Lights, Camera, Action: New TV Studio Opens

Update Crew

A large green screen spans the wall behind the wood and glass anchor desk, which was donated by NBC Bay Area (School of Journalism and Mass Communications image).

Next time you watch the student TV news program “Update News,” you’ll be catching more than just the latest news stories.

You’ll see a crisp, high-definition picture, next generation LED lighting, professional graphics and a sleek news set – all made possible by a new technically advanced studio.  The facility will be used for all kinds of video productions.

Students can practice being on camera on a professional set for delivering news, making commercials, even an audition tape. It’s wonderful,” said Associate Professor of Journalism and Mass Communications Diane Guerrazzi.

Students are producing “Update News” in the new space now, and will begin taping the PBS news magazine “Equal Time” there this semester. Studio and Engineering Manager Juan Serna says with new skills, “students can leave here and get a job” in the profession.

Master control room and studio

Crews gutted the 30-year old analog studio, and built the new structure from scratch in 2014. The facility has two rooms: a 420-square-foot master control room, and a 900-square-foot studio.

Photo: Christina Olivas

Photo: Christina Olivas

Photo: Christina Olivas

Photo: Christina Olivas

The master control room is the operation’s central command center, containing large HD monitors, a multi-camera switcher, news computer system and a motion graphics system.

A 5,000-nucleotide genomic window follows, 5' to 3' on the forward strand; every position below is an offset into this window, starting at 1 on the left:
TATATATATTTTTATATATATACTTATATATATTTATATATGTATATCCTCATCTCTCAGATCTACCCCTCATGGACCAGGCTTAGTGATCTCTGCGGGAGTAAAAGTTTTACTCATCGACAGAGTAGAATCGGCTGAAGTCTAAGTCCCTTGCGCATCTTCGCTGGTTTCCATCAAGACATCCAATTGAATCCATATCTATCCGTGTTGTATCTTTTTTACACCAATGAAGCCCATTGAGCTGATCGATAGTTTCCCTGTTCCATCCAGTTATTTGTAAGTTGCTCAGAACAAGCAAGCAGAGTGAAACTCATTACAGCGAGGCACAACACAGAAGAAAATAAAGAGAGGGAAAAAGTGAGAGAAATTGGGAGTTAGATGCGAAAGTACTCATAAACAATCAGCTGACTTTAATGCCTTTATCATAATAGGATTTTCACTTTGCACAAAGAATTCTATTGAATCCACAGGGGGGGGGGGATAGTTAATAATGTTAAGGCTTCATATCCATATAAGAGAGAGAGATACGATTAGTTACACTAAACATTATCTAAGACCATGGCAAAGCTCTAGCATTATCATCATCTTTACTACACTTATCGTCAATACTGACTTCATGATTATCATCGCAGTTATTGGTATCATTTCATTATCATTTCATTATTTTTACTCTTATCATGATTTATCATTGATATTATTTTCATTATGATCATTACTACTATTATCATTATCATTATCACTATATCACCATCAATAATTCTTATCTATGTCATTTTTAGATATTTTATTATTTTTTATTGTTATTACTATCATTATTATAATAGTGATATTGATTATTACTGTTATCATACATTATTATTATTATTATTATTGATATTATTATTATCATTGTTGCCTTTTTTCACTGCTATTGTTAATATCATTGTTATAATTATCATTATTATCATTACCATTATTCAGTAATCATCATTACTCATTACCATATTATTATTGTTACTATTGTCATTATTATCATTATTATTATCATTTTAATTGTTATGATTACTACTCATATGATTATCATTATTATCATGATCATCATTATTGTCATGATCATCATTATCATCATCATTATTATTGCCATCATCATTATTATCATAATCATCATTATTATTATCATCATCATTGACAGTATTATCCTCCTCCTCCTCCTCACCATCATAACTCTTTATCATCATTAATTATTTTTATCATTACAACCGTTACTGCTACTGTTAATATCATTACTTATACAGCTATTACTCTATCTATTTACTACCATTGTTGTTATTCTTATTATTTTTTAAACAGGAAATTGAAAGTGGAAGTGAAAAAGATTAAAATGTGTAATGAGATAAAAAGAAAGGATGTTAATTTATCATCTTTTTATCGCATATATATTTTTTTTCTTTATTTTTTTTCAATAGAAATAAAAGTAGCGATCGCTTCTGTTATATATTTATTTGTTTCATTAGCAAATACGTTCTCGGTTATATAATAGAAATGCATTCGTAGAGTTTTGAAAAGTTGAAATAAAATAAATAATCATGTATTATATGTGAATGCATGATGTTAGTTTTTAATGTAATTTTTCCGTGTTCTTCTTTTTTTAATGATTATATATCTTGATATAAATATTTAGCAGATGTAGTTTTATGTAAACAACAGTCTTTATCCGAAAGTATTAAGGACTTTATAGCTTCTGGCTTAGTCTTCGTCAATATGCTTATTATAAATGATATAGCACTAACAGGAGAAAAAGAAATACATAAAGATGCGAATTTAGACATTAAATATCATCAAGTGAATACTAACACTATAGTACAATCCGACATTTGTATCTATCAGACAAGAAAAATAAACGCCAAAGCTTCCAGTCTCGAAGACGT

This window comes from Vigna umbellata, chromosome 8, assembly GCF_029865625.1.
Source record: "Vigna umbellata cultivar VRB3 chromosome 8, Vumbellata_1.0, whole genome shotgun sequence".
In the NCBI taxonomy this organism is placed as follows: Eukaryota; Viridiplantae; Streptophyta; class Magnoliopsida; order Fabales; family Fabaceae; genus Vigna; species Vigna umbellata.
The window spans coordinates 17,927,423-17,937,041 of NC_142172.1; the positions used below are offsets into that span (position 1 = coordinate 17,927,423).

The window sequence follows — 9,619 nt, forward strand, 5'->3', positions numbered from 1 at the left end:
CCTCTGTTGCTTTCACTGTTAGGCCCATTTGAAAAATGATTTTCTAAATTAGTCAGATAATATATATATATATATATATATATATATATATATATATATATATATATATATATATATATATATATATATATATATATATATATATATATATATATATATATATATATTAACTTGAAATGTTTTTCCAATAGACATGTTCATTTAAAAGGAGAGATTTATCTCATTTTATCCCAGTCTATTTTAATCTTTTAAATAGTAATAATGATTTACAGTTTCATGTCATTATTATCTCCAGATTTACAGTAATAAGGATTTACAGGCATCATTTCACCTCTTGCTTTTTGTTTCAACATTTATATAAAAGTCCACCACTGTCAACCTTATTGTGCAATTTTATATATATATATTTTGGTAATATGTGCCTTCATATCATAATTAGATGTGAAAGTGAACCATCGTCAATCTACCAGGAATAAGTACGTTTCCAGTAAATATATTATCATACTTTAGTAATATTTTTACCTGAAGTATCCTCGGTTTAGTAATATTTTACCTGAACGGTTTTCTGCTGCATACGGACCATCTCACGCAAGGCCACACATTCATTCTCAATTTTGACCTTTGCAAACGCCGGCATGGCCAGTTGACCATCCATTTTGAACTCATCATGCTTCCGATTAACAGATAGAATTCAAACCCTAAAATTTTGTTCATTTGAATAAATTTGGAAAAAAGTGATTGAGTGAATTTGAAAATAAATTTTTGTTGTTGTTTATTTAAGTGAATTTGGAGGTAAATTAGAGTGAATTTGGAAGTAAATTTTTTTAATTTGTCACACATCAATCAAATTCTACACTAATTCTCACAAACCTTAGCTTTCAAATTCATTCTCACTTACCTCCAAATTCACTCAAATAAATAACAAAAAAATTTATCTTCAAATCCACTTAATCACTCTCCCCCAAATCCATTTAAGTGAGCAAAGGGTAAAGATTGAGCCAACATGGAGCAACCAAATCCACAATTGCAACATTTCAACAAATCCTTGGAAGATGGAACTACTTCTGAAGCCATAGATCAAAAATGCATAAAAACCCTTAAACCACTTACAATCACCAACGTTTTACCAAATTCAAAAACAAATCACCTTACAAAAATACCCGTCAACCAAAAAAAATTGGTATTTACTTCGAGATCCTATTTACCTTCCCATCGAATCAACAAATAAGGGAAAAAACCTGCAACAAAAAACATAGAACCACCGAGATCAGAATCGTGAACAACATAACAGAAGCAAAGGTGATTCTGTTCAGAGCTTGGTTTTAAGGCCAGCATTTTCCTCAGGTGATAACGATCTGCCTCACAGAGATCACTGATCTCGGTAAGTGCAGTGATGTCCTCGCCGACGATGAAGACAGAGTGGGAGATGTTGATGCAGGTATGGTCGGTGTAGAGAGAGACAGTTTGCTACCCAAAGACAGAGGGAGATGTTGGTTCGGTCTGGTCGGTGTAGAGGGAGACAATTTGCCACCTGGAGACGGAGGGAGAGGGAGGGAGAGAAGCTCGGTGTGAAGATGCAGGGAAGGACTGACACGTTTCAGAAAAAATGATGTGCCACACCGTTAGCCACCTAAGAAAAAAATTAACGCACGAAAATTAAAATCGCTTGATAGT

The studio is where the anchors sit. A large green screen spans the wall behind the wood and glass anchor desk, which was donated by NBC Bay Area. Three Sony HD cameras sit in front of the news set, and an LED light grid hangs overhead.  Both rooms are handicap accessible.

The new technology and advanced facility is allowing students to produce the same high quality newscasts that professional broadcasters do. They can create professional newscasts including shots from other locations, write copy with sophisticated newsroom software, and create motion graphics to help tell their stories.

Open for business

The $800,000 studio was paid for by an $8.7 million dollar endowment from the late Jack and Emma Anderson.  Guerazzi says, “the endowment was an amazing gift. So needed.”

Photo: Christina Olivas

Associate Professor of Journalism and Mass Communications Diane Guerrazzi and Studio and Engineering Manager Juan Serna. Photo: Christina Olivas

The journalism school plans to work with other SJSU departments and outside groups. It wants to generate enough revenue from projects to pay costs and for advances over time. For now, the value for media students getting a unique, hands-on learning experience is priceless.